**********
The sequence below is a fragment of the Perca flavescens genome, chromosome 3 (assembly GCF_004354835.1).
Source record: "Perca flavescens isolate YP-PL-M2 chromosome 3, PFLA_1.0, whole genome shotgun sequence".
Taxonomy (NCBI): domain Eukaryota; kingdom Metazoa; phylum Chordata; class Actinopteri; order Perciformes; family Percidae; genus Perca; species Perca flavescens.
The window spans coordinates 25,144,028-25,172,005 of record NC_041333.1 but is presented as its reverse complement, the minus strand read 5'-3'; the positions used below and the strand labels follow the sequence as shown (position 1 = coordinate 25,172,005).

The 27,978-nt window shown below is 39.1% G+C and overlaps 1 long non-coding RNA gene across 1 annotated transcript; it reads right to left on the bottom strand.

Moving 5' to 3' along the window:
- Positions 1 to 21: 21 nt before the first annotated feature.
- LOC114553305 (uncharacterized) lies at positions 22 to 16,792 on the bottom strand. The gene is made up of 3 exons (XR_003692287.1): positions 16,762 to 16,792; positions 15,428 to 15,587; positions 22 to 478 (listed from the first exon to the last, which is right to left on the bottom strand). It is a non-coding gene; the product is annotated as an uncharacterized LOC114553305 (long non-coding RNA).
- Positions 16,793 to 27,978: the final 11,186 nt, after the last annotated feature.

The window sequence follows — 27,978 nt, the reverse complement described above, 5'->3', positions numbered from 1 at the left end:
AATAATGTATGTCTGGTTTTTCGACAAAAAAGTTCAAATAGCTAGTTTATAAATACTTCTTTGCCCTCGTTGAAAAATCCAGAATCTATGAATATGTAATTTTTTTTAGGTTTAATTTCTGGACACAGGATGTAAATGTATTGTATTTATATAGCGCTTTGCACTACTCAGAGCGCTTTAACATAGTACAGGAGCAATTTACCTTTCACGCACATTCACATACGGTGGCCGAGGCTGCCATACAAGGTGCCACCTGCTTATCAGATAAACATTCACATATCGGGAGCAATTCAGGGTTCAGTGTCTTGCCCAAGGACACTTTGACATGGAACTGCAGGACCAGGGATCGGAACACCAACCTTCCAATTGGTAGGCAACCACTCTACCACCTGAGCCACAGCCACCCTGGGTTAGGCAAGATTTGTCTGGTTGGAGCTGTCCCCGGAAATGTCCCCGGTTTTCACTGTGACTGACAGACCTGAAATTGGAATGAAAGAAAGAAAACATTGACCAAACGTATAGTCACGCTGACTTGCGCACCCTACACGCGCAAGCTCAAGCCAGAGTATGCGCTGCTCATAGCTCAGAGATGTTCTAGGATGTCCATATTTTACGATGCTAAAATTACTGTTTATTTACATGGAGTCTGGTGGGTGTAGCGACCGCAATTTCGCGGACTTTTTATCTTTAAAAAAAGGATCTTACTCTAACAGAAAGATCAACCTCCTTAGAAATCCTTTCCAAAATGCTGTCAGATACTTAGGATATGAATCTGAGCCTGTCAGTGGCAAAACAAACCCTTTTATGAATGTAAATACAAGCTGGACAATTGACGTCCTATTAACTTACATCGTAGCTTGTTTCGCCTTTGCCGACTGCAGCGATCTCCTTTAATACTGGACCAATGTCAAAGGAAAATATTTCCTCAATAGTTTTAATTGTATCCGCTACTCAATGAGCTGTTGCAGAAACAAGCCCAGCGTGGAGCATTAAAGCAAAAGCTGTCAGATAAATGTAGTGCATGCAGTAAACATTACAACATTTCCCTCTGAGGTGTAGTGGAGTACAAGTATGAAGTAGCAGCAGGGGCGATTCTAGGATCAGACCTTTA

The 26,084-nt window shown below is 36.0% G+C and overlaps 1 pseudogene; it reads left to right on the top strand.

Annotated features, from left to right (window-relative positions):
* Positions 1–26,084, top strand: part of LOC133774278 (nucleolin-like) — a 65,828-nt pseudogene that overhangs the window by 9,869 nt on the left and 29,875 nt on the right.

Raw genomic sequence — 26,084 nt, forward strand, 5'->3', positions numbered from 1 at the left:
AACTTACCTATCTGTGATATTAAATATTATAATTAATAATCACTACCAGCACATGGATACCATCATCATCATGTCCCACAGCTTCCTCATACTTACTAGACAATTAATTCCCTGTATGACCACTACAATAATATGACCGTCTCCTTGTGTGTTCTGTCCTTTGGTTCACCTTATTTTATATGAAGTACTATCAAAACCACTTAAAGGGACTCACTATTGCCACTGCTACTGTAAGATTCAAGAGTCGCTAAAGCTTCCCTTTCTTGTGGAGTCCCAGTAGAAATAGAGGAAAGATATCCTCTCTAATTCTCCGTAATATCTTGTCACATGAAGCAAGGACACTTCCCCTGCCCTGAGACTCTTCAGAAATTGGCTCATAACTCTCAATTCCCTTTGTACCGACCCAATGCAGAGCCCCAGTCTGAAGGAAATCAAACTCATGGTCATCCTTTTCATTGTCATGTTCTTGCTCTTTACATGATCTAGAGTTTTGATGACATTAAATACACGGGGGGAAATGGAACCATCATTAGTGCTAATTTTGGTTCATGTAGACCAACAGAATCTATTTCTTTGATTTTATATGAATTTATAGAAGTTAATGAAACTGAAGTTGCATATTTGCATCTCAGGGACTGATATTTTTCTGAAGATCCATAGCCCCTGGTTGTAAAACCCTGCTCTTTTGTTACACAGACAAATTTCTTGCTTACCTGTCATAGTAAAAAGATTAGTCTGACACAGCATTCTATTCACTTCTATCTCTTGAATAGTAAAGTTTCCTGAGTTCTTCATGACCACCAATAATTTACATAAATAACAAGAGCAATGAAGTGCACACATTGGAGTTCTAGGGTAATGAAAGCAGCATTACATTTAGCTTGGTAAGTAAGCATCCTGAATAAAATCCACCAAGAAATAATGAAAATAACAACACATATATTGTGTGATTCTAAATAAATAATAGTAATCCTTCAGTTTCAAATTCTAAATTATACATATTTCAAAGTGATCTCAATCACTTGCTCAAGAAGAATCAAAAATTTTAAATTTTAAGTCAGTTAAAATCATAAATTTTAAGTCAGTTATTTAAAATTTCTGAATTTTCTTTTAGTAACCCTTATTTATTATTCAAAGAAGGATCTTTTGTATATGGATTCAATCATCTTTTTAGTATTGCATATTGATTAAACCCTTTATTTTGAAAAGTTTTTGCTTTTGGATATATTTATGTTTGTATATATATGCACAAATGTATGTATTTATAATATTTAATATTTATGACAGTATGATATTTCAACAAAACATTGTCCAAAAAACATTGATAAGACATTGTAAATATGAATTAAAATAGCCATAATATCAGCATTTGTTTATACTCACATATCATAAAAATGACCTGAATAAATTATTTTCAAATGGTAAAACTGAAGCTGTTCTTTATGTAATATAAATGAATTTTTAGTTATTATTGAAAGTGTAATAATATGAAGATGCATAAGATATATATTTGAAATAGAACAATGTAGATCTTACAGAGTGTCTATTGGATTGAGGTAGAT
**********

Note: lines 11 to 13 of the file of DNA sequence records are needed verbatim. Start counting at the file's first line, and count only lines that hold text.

AATAATGTATGTCTGGTTTTTCGACAAAAAAGTTCAAATAGCTAGTTTATAAATACTTCTTTGCCCTCGTTGAAAAATCCAGAATCTATGAATATGTAATTTTTTTTAGGTTTAATTTCTGGACACAGGATGTAAATGTATTGTATTTATATAGCGCTTTGCACTACTCAGAGCGCTTTAACATAGTACAGGAGCAATTTACCTTTCACGCACATTCACATACGGTGGCCGAGGCTGCCATACAAGGTGCCACCTGCTTATCAGATAAACATTCACATATCGGGAGCAATTCAGGGTTCAGTGTCTTGCCCAAGGACACTTTGACATGGAACTGCAGGACCAGGGATCGGAACACCAACCTTCCAATTGGTAGGCAACCACTCTACCACCTGAGCCACAGCCACCCTGGGTTAGGCAAGATTTGTCTGGTTGGAGCTGTCCCCGGAAATGTCCCCGGTTTTCACTGTGACTGACAGACCTGAAATTGGAATGAAAGAAAGAAAACATTGACCAAACGTATAGTCACGCTGACTTGCGCACCCTACACGCGCAAGCTCAAGCCAGAGTATGCGCTGCTCATAGCTCAGAGATGTTCTAGGATGTCCATATTTTACGATGCTAAAATTACTGTTTATTTACATGGAGTCTGGTGGGTGTAGCGACCGCAATTTCGCGGACTTTTTATCTTTAAAAAAAGGATCTTACTCTAACAGAAAGATCAACCTCCTTAGAAATCCTTTCCAAAATGCTGTCAGATACTTAGGATATGAATCTGAGCCTGTCAGTGGCAAAACAAACCCTTTTATGAATGTAAATACAAGCTGGACAATTGACGTCCTATTAACTTACATCGTAGCTTGTTTCGCCTTTGCCGACTGCAGCGATCTCCTTTAATACTGGACCAATGTCAAAGGAAAATATTTCCTCAATAGTTTTAATTGTATCCGCTACTCAATGAGCTGTTGCAGAAACAAGCCCAGCGTGGAGCATTAAAGCAAAAGCTGTCAGATAAATGTAGTGCATGCAGTAAACATTACAACATTTCCCTCTGAGGTGTAGTGGAGTACAAGTATGAAGTAGCAGCAGGGGCGATTCTAGGATCAGACCTTTA

The 26,084-nt window shown below is 36.0% G+C and overlaps 1 pseudogene; it reads left to right on the top strand.

Annotated features, from left to right (window-relative positions):